“The place has a taste of Maine because I do a lot with decorators and people who own cabins and lodges on the lake where people like to decorate with nautical stuff,” Amero said. “And I like 1950s memorabilia, advertising signs, old toys, old appliances, unusual stuff.”

The New Englander-turned-New Southerner hung his antiques-for-sale shingle out here in 1997 after discovering the tiny town in November 1996.

“I fell in love with Watertown the night I drove in. I was greeted, as I greet everybody now when they come into town, with open arms. That made me feel at home right away after I came down Depot Street and saw the Square,” said Amero, 61.

What was it about this village in southeastern Wilson County that captivated his heart? 

“Just the people,” he answered. “The setup, the atmosphere, the step back in time. It is as it was years ago and is just so people friendly.”

Amero opened his antique shop in his rented house on Main Street. Nine years later his landlord sold him the house, and a corner of the Square came up for lease, an ideal locale for Jim’s Antiques in 2005.

“I bit the bullet and decided to move my shop up here, and that was the best thing I could ever have done,” said the small businessman.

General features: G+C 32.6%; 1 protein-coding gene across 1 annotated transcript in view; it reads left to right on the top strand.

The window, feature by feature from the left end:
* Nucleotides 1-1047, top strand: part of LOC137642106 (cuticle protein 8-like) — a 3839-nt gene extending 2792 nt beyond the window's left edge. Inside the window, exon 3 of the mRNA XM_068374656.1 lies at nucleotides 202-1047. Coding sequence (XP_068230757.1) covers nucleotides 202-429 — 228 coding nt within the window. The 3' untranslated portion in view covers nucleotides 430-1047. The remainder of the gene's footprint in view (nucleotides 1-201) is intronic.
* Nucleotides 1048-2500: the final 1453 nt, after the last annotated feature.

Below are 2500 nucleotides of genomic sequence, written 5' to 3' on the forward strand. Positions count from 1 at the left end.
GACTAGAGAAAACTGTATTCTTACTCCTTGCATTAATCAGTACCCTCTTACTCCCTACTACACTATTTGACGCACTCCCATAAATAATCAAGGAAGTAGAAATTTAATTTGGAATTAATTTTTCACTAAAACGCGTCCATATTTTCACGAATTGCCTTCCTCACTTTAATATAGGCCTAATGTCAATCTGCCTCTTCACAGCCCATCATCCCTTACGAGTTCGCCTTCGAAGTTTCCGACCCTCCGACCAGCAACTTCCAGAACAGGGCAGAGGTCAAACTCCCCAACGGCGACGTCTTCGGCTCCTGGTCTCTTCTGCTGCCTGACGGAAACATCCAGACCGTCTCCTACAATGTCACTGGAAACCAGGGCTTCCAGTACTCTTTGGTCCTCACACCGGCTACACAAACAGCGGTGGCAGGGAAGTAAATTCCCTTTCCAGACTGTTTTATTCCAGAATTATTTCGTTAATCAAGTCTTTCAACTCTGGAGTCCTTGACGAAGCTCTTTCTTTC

Born in Lewiston, Maine, in 1947, Amero lived in Maine his first 48 years. He comes by his salesmanship and love of old things naturally. His father managed a liquor store for the state and also served as a constable and volunteer fireman.

“We used to go with our dad to dumps on Sundays and target practice on the rats, and we would find old radios and lamps which he would take down to the basement and repair for use at home,” he recollected.

After high school, Amero spent three years in the Army, one of those in Vietnam where he was a mail clerk and drove a truck hauling barbed wire and ammunition in the Demilitarized Zone for two months. After the military, he followed in his older brother’s steps and worked for a few years as an assistant librarian and bookmobile driver.

For 11 years, he drove a route for a fruit and produce company and made telephone sales for a meat company, developing his gift of gab along the way.

Next, he worked in a paper mill, where in March 1986 he nearly lost his life when a forklift tipped over on him. The accident resulted in a long recovery and the loss of his job, but a settlement put him into the antique business. His first shop was in a 10-room farmhouse in Wilton, Maine, a block from Wilson Lake. He named it Smiling Dog Antiques after his mutt hound, Clancy.

Now ensconced in Watertown, where he serves as the freshman member of the City Council and pens a weekly column, “From Jim’s Window,” for the Watertown Gazette, he’s been buying, selling and trading for years. A sign over his door inside reads: Remember ya should have bought it when you saw it!